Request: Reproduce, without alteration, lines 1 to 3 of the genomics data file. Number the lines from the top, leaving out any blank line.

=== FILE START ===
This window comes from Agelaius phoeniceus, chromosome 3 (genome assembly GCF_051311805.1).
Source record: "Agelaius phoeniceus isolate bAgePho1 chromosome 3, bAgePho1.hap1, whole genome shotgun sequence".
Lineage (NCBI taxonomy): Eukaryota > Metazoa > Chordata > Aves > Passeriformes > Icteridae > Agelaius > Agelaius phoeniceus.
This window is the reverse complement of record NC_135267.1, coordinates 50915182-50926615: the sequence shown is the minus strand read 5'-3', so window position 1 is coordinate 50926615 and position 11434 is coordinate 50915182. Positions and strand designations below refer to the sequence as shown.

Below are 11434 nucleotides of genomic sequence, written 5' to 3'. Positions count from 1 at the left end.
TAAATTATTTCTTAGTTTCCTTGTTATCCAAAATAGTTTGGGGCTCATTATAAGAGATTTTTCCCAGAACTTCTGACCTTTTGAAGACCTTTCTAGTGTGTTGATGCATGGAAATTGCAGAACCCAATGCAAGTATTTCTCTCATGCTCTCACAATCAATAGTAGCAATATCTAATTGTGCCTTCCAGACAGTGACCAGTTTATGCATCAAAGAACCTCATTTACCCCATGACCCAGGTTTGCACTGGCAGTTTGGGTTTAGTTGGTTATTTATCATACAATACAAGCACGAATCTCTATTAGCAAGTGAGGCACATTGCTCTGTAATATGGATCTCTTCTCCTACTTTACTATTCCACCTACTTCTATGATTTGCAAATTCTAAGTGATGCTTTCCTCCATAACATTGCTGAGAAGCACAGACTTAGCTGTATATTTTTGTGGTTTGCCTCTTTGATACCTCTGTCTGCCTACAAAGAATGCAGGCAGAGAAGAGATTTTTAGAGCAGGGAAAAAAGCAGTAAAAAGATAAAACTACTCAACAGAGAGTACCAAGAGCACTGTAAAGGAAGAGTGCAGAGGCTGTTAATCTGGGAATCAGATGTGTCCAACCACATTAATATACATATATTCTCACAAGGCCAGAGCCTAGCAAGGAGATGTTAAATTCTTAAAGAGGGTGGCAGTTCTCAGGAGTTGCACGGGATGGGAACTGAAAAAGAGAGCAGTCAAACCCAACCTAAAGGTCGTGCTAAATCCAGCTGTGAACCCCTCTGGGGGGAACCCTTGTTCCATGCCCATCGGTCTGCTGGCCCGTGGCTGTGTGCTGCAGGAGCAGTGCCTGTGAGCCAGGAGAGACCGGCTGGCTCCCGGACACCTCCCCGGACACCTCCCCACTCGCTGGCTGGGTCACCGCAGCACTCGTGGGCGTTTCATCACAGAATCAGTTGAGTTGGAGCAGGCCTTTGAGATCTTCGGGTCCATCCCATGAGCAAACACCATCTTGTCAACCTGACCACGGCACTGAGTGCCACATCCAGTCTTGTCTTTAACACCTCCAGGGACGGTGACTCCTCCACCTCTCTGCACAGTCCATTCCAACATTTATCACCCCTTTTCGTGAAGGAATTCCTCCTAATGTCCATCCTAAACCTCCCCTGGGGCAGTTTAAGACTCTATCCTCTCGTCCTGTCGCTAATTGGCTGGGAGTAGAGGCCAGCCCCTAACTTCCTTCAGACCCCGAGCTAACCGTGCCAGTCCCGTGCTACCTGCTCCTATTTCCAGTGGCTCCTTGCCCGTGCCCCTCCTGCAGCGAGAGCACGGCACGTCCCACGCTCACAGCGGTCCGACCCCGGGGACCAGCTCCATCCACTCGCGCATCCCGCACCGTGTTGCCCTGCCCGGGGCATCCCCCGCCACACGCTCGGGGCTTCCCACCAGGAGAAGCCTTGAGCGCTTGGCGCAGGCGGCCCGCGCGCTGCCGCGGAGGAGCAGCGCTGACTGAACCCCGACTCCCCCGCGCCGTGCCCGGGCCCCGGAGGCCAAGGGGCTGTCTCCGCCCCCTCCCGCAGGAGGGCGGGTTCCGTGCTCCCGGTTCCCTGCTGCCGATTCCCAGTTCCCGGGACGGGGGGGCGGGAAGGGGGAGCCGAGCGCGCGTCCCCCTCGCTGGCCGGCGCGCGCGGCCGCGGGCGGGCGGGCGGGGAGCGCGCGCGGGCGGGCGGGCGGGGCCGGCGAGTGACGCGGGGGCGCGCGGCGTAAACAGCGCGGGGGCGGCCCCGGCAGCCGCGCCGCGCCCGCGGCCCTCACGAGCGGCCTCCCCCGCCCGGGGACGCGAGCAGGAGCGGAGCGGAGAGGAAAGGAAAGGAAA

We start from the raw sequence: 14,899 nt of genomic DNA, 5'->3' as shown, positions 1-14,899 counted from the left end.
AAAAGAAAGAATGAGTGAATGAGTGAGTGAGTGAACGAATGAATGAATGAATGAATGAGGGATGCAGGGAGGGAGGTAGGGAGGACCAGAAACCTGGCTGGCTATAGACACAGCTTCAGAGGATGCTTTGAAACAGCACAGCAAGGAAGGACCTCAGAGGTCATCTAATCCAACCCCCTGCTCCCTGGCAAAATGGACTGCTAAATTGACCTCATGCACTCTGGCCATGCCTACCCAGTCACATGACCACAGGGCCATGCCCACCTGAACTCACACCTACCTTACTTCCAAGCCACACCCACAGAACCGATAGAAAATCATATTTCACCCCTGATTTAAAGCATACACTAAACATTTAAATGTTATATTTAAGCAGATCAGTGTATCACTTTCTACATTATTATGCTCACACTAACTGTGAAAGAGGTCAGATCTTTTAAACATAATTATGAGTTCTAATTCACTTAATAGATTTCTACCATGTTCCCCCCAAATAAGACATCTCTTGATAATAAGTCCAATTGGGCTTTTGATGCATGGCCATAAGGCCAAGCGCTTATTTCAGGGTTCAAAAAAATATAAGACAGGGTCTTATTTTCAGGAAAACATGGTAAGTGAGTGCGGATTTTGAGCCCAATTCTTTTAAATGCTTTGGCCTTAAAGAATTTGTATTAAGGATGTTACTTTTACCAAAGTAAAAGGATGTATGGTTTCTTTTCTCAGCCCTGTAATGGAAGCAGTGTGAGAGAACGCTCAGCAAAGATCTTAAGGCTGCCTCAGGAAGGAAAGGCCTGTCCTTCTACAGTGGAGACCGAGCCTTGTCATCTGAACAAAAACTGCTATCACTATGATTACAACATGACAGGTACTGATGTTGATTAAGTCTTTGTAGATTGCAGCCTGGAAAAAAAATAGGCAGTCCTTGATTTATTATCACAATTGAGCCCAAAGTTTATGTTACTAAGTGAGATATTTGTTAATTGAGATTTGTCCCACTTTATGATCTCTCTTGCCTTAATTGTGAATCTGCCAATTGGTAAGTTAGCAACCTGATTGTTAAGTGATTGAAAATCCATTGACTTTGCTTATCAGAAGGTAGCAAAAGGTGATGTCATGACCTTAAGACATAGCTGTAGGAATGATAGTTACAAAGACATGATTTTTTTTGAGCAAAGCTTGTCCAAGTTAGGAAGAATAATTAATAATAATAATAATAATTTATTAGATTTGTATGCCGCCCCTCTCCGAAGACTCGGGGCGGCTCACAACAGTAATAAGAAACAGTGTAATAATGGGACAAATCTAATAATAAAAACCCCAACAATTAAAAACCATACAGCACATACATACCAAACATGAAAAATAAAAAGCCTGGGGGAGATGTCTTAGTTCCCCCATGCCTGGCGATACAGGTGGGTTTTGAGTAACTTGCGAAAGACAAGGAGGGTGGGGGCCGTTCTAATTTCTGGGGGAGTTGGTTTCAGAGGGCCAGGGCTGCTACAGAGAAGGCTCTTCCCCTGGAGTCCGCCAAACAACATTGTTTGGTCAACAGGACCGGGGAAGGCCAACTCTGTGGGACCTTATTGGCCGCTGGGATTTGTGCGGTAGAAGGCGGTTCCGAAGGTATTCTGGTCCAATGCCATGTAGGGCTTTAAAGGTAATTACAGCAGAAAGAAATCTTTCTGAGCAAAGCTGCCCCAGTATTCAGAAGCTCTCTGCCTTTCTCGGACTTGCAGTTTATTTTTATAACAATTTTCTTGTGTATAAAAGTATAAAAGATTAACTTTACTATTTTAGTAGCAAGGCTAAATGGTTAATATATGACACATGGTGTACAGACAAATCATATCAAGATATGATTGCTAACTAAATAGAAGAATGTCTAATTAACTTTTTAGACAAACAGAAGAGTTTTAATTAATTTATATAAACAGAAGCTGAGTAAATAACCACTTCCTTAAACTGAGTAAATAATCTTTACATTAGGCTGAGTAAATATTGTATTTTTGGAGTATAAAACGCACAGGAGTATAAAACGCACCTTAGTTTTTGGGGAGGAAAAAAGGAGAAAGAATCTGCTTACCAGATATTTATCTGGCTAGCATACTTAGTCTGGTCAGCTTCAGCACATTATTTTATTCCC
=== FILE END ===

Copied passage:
This window comes from Agelaius phoeniceus, chromosome 3 (genome assembly GCF_051311805.1).
Source record: "Agelaius phoeniceus isolate bAgePho1 chromosome 3, bAgePho1.hap1, whole genome shotgun sequence".
Lineage (NCBI taxonomy): Eukaryota > Metazoa > Chordata > Aves > Passeriformes > Icteridae > Agelaius > Agelaius phoeniceus.